Propane delivers a sizeable share of the Midwest's heat in the winter, with 36 percent of the region's households using it as their primary space heating fuel, according to the EIA. Most of those locations are in rural outlying areas.

Concern from the government

The struggle over propane availability has escalated to the federal level, where U.S. Sen. John Thune wrote a letter to officials with the Federal Motor Carrier Safety Administration, asking them to lift trucking restrictions in the western part of the country. Last week, that request was approved for both North Dakota and South Dakota, allowing distributors to be able to drive further to get propane until at least Feb. 11.

"Regional supply disruptions, high demand from a wet corn harvest, and the extreme cold temperatures this winter have strained propane and home heating oil supplies throughout the region," Thune said in a statement. "The brutally cold temperatures in South Dakota, and across the region, this winter are a challenge for families and businesses, and a tight propane market only increases the dangerous conditions residents are facing. I will continue working with all relevant federal agencies to address this ongoing situation."

Inside state lines, South Dakota Gov. Dennis Daugaard initially lifted the restrictions on drivers' hours for deliveries in October 2013, but that move has been extended into February. More than 30 states nationwide have lifted hours of service restrictions to keep trucking propane.

Hartley said those eased restrictions have been helpful, even if his co-op has had to send drivers to Geneva, Neb., to fill up 550 miles away.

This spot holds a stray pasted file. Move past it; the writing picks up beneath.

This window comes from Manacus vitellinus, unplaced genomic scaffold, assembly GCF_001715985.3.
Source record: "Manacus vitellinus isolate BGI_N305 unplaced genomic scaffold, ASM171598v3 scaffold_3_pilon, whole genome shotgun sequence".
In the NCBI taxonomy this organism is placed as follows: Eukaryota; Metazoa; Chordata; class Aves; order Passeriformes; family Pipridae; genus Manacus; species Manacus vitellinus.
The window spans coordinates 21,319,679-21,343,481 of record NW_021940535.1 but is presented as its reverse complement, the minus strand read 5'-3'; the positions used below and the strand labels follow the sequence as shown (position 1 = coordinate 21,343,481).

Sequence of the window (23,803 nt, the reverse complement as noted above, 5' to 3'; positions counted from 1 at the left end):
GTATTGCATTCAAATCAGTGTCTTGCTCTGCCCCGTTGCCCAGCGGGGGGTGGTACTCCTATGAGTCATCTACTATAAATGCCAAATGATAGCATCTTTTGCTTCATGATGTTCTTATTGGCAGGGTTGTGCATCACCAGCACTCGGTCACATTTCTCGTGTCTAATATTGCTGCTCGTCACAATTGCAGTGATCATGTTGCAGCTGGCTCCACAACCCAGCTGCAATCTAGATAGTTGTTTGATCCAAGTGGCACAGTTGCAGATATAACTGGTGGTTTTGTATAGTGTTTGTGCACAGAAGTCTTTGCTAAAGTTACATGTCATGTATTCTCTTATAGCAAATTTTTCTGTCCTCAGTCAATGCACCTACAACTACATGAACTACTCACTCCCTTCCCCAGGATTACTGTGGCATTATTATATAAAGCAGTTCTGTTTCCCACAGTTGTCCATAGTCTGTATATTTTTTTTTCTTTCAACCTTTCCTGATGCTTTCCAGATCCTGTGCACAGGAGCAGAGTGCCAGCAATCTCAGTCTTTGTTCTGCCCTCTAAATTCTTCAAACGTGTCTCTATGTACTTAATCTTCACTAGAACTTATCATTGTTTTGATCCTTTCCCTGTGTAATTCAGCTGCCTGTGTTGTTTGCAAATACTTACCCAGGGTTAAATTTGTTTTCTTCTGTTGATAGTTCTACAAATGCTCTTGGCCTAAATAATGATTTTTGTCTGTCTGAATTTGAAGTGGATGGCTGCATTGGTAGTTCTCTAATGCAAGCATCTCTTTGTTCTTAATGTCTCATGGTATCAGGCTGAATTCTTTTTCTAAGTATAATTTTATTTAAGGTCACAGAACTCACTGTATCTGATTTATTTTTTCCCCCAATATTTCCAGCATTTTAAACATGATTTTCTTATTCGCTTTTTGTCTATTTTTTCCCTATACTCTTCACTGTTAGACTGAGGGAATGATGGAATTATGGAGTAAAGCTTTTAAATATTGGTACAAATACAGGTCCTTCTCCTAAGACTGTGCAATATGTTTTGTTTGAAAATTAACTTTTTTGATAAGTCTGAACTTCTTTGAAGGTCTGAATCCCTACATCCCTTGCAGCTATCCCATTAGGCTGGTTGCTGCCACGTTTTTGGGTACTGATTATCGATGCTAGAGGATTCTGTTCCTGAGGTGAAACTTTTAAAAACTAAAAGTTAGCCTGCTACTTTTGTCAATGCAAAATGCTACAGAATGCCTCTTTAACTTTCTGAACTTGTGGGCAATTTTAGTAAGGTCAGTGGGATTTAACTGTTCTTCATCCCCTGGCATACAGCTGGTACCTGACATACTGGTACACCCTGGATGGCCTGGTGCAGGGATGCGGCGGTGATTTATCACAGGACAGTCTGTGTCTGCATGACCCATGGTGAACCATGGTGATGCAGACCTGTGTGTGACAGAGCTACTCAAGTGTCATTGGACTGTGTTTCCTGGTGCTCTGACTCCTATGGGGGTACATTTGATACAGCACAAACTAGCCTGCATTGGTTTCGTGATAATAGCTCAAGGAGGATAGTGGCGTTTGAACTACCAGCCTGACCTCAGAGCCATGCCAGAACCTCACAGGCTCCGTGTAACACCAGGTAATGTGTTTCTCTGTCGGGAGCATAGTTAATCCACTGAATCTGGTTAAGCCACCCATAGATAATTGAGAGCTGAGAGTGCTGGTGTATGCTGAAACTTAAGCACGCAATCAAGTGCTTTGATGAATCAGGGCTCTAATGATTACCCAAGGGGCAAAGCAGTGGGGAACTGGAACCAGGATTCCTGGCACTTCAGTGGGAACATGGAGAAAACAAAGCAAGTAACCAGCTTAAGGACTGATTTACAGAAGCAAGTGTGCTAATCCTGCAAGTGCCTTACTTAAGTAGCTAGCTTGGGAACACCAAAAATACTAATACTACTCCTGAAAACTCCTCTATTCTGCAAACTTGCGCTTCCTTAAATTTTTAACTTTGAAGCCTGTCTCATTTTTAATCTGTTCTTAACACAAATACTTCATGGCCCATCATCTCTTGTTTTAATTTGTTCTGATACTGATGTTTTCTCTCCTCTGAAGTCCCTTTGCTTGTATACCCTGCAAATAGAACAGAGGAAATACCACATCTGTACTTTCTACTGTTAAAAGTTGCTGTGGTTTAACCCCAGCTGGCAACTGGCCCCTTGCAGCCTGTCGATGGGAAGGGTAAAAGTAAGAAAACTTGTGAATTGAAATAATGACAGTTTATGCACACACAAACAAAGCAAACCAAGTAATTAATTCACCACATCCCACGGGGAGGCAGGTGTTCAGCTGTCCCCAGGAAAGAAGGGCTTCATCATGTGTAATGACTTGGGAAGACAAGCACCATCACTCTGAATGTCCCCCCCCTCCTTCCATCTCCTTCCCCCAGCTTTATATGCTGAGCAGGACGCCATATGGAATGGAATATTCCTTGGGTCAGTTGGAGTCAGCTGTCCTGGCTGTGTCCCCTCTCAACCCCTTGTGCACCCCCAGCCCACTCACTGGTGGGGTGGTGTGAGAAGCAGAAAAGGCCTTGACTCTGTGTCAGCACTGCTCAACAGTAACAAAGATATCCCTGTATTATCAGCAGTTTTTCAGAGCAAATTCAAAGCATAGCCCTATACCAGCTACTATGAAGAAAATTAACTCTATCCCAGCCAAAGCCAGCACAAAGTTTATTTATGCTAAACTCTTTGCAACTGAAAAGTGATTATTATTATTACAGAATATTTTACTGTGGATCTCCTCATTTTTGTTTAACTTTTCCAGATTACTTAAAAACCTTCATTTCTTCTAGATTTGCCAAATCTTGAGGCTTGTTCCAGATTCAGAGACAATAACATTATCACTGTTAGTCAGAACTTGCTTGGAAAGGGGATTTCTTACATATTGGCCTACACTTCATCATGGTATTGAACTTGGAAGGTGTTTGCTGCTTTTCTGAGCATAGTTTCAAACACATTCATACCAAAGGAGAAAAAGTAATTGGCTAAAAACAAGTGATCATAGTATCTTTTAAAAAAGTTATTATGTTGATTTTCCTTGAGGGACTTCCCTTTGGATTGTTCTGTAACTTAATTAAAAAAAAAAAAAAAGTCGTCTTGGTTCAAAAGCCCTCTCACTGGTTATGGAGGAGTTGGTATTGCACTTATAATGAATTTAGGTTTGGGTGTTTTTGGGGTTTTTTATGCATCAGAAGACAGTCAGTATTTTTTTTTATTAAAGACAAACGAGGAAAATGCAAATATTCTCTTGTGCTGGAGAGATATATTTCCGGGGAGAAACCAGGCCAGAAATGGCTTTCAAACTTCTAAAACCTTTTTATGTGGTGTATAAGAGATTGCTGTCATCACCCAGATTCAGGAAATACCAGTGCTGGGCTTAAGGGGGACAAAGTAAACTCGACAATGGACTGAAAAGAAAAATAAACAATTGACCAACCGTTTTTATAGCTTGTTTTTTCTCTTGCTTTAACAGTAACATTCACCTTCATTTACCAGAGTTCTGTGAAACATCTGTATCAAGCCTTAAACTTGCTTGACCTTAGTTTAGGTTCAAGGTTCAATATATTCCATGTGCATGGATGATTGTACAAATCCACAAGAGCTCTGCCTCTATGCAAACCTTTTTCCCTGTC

"It's beneficial because a lot of our product comes from Yankton on Saturdays or Sundays and normally, they might be out of hours but with the hours restrictions being relaxed, we can get that shipment in."

And even though Yager is sure "the government won't give us an answer," she would like to see South Dakota's congressional delegation press the Federal Trade Commission on propane pricing, similar to what Sen. Chuck Grassley, R-Iowa, has done in asking the FTC to look at illegal price manipulation or artificial supply shortages.

"That's my bigger concern," she said.

As for the propane outlook for remainder of the season, Hartley said everything hinges on the weather and will depend on just how cold the temperature gets.

"When it warms up, this problem will take care of itself," he said. "If we can get demand to relax and we can get our stock built up, we should be in better shape."

Perhaps that will be easier said than done.

"We're going to get through it, but it's tough for a lot of people around here," Dooley said.